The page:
Laura Parkinson (stormfeather) wrote,
Laura Parkinson
stormfeather

Parasha: Howl's Moving Castle, April 18th Reading

Right, I'll post it early this time while I'm thinking about it, so I don't forget again. :p


And this is where things really started to go weird for me I think on my first read-through, as the movie version, which I saw first, was a fairy-tale fantasy story through and through (with the usual Miyazaki weirdness), and now here all of a sudden we're veering into the Real World. And Wales, no less.

(Although it's mean of Howl to be sniping at Sophie about "nosing" when she's just found herself in a whole other world...)

This seems a good place to mention that the "saucepan song" that has come up now and again (and is mentioned here again) is Sosban Fach, a traditional Welsh song.

Also, now that we know the poem is from the real world, it's pretty easy to identify it as one of the older-generation copied papers. At least, if you ever had them in school... we had those questionable quality ones, and also the old mimeograph types that ended up purplish.

I also find it weird and interesting that magic seems to work just fine in the real world, here, as well. I guess it's just a matter of people living here not having found the right way to do it? Then again, Miss Angorian seems to be familiar with spells, and it seems to be common knowledge that Howl did a thesis on charms and spells, so... maybe this is a different version of the real world? Or maybe Howl/Howell did his work on the old charms, etc., that people *tried* to use in ye olden days, and it's not expected they'd work, it was just historical interest. Or something.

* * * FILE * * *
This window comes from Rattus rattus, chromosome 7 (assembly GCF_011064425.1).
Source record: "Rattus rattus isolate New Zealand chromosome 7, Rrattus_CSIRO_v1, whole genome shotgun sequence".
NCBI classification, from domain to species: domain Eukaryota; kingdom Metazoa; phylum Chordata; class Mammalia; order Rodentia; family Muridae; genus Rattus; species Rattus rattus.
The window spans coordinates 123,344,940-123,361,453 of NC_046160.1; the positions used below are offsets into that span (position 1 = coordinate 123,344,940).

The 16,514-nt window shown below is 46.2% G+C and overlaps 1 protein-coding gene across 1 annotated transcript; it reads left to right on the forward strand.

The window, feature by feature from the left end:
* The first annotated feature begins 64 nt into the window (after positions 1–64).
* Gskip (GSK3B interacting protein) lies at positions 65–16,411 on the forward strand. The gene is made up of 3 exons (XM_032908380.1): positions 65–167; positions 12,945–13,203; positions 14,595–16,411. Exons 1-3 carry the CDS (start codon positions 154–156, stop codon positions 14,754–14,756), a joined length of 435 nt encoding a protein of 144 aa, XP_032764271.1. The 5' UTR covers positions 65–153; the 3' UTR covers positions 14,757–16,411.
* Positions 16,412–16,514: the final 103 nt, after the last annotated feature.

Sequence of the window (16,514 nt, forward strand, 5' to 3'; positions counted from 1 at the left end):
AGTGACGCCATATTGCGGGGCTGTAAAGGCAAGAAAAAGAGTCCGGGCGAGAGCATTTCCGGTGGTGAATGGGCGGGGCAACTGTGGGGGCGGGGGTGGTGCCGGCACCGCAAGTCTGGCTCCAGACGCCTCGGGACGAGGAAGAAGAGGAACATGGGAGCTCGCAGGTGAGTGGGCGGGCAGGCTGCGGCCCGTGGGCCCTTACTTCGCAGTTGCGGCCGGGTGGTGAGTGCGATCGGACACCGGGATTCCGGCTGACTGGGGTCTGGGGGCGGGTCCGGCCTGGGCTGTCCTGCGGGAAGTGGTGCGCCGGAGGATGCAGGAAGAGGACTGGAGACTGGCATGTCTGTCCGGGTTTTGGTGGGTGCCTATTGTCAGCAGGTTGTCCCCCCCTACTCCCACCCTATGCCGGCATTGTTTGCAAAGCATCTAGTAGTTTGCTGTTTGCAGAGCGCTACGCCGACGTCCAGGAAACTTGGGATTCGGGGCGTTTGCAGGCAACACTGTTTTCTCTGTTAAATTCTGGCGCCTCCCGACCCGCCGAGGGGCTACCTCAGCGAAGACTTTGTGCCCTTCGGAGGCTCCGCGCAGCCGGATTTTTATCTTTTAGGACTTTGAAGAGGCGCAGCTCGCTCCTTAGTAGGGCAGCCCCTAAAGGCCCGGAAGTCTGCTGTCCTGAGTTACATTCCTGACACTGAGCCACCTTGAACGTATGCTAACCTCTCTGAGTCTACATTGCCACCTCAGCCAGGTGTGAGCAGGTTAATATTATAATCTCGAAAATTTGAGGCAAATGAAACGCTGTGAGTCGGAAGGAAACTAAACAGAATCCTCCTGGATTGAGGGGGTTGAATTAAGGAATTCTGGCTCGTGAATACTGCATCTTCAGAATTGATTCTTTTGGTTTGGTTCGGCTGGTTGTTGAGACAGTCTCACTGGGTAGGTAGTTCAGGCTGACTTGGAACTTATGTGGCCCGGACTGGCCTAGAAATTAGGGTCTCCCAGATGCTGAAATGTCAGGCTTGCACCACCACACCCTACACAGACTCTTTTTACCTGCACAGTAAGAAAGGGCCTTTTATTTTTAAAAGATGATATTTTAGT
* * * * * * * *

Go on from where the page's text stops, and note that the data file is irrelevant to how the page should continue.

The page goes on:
I do think it's fairly stupid of Sophie to be "wondering at the familiarity of" the game that the boys are playing now, since while she's not used to this world, she's also not stupid, and should recognize the moving castle quite easily.

I'll admit, the little we're hearing/seeing of Megan here makes ME want to slither out, as well.

And while we're doing links, this is the full version of the poem, "Song (Go and Catch a Falling Star)" by John Donne. *puts the link down slowly and backs away...*

Doing a quick search on the web (yeah, I'm being lazy), 10,000 days equals 27 years, 4 months, 15 days. Which gives us an idea of Howl's age.

Also, since Howl was Mrs. Pentstemmon's last student, and she gave up teaching about three years ago, he's apparently been a wizard around that long. I do enjoy this more round-about way of learning things, rather than the much more clunky "as you know, Bob" or info-dumps or whatever. Wynne Jones seems to have been very good at that type of craft.

And here we get more interesting bits dropped - Ben Sullivan mentioned again, and connected to Suliman. And just in case we hadn't picked up on it from the hints before, we have it spelled out flatly that Sophie can do magic, bringing life to things, as Mrs. Pentstemmon puts it.

It is at least nice of Howl to be worried about Sophie, and suggest she skip seeing the king, since it's obviously important to him. But we'll have to wait a couple days to see how that goes. :p (Or at least to discuss it!)


And remember, chapters 13 and 14 on Friday!
Tags: books, parasha, parasha_howl
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